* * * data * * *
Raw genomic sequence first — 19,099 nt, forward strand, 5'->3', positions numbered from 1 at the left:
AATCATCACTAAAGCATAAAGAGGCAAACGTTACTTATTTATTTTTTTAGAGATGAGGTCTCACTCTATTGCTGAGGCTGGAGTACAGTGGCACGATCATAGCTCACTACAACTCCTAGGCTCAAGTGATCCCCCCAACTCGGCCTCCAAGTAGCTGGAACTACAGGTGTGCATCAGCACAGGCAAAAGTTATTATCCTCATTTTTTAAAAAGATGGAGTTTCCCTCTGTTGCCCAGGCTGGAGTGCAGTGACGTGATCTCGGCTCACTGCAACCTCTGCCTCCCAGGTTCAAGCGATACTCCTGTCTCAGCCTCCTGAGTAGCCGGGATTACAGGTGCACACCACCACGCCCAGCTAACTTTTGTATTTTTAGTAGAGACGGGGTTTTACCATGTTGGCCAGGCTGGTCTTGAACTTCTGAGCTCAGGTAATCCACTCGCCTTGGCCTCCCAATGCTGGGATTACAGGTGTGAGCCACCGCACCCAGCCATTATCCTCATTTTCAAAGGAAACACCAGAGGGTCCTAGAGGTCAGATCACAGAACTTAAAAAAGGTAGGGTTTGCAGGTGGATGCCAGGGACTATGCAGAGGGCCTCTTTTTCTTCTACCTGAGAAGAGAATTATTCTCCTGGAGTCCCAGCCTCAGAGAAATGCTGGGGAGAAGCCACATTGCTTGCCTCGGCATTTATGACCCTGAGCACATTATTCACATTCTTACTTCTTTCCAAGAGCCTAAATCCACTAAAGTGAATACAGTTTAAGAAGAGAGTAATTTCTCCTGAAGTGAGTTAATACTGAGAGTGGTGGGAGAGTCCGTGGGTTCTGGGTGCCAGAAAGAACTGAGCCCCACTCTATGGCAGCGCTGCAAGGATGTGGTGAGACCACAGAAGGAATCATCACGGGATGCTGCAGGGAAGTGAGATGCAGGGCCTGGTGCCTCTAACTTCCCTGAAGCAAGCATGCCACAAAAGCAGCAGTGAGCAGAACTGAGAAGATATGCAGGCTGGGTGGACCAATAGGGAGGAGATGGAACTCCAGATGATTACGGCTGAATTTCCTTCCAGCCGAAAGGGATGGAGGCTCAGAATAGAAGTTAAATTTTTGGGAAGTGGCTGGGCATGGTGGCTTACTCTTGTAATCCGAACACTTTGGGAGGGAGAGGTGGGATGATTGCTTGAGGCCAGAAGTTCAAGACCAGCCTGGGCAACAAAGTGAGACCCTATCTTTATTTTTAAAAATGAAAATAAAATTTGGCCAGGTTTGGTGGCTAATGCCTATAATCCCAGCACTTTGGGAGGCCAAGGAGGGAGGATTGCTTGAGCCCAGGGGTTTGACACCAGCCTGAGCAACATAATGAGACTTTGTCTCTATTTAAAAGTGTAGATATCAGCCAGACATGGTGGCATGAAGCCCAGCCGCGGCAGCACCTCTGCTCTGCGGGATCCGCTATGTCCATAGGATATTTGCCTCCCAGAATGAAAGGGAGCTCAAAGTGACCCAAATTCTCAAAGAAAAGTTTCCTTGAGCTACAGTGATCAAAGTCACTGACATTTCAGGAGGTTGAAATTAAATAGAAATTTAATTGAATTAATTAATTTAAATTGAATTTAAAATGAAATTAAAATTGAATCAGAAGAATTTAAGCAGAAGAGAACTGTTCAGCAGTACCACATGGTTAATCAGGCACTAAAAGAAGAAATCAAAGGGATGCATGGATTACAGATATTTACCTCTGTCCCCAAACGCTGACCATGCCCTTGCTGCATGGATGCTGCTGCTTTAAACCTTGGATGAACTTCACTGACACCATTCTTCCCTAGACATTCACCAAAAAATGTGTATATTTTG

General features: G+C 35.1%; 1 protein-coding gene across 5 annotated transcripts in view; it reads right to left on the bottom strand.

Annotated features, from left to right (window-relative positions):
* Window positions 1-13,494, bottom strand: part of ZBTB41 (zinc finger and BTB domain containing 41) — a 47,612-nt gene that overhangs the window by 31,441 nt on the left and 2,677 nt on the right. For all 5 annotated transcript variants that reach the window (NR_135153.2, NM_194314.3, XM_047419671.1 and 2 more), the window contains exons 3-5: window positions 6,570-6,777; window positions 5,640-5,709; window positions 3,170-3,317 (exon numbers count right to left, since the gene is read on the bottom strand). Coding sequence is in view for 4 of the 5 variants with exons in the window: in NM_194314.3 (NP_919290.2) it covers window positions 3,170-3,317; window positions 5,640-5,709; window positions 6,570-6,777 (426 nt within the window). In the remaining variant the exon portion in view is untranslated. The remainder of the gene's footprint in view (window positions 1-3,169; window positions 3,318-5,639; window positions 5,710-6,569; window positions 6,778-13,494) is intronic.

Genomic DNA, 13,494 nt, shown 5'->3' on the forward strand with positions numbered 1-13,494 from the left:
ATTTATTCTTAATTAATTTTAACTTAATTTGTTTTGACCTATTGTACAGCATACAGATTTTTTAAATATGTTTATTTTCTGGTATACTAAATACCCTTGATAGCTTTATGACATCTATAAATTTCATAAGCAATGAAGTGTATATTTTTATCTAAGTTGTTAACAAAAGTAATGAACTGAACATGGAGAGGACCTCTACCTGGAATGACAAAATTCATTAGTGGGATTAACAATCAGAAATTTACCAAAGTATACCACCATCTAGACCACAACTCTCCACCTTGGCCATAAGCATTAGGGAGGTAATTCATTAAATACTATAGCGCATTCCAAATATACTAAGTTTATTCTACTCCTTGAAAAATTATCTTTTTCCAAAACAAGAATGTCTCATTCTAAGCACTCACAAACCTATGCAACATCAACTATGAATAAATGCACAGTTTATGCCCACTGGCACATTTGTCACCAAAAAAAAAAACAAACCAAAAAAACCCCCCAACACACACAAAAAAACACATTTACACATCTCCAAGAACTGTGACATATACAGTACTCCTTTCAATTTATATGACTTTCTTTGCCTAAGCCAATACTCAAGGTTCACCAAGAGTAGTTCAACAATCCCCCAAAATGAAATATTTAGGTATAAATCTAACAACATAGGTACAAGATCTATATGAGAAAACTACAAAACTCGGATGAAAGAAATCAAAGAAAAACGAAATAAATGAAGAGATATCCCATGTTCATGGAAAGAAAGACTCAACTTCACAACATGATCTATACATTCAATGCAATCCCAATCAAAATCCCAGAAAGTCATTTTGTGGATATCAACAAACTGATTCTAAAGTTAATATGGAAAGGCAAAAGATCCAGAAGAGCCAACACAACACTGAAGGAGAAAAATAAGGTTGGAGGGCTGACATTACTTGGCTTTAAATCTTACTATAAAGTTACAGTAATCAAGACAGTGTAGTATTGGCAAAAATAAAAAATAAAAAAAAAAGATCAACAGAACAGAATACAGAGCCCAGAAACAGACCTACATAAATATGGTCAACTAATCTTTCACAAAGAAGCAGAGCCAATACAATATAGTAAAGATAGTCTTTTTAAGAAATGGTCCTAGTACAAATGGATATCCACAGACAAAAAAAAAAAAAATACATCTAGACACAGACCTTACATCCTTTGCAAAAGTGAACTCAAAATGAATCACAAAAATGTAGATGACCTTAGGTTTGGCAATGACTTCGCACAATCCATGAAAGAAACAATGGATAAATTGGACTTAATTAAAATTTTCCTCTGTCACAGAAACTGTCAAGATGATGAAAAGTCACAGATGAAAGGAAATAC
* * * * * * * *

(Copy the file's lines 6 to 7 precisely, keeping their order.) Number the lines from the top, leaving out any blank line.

Genomic DNA, 13,494 nt, shown 5'->3' on the forward strand with positions numbered 1-13,494 from the left:
ATTTATTCTTAATTAATTTTAACTTAATTTGTTTTGACCTATTGTACAGCATACAGATTTTTTAAATATGTTTATTTTCTGGTATACTAAATACCCTTGATAGCTTTATGACATCTATAAATTTCATAAGCAATGAAGTGTATATTTTTATCTAAGTTGTTAACAAAAGTAATGAACTGAACATGGAGAGGACCTCTACCTGGAATGACAAAATTCATTAGTGGGATTAACAATCAGAAATTTACCAAAGTATACCACCATCTAGACCACAACTCTCCACCTTGGCCATAAGCATTAGGGAGGTAATTCATTAAATACTATAGCGCATTCCAAATATACTAAGTTTATTCTACTCCTTGAAAAATTATCTTTTTCCAAAACAAGAATGTCTCATTCTAAGCACTCACAAACCTATGCAACATCAACTATGAATAAATGCACAGTTTATGCCCACTGGCACATTTGTCACCAAAAAAAAAAACAAACCAAAAAAACCCCCCAACACACACAAAAAAACACATTTACACATCTCCAAGAACTGTGACATATACAGTACTCCTTTCAATTTATATGACTTTCTTTGCCTAAGCCAATACTCAAGGTTCACCAAGAGTAGTTCAACAATCCCCCAAAATGAAATATTTAGGTATAAATCTAACAACATAGGTACAAGATCTATATGAGAAAACTACAAAACTCGGATGAAAGAAATCAAAGAAAAACGAAATAAATGAAGAGATATCCCATGTTCATGGAAAGAAAGACTCAACTTCACAACATGATCTATACATTCAATGCAATCCCAATCAAAATCCCAGAAAGTCATTTTGTGGATATCAACAAACTGATTCTAAAGTTAATATGGAAAGGCAAAAGATCCAGAAGAGCCAACACAACACTGAAGGAGAAAAATAAGGTTGGAGGGCTGACATTACTTGGCTTTAAATCTTACTATAAAGTTACAGTAATCAAGACAGTGTAGTATTGGCAAAAATAAAAAATAAAAAAAAAAGATCAACAGAACAGAATACAGAGCCCAGAAACAGACCTACATAAATATGGTCAACTAATCTTTCACAAAGAAGCAGAGCCAATACAATATAGTAAAGATAGTCTTTTTAAGAAATGGTCCTAGTACAAATGGATATCCACAGACAAAAAAAAAAAAAATACATCTAGACACAGACCTTACATCCTTTGCAAAAGTGAACTCAAAATGAATCACAAAAATGTAGATGACCTTAGGTTTGGCAATGACTTCGCACAATCCATGAAAGAAACAATGGATAAATTGGACTTAATTAAAATTTTCCTCTGTCACAGAAACTGTCAAGATGATGAAAAGTCACAGATGAAAGGAAATAC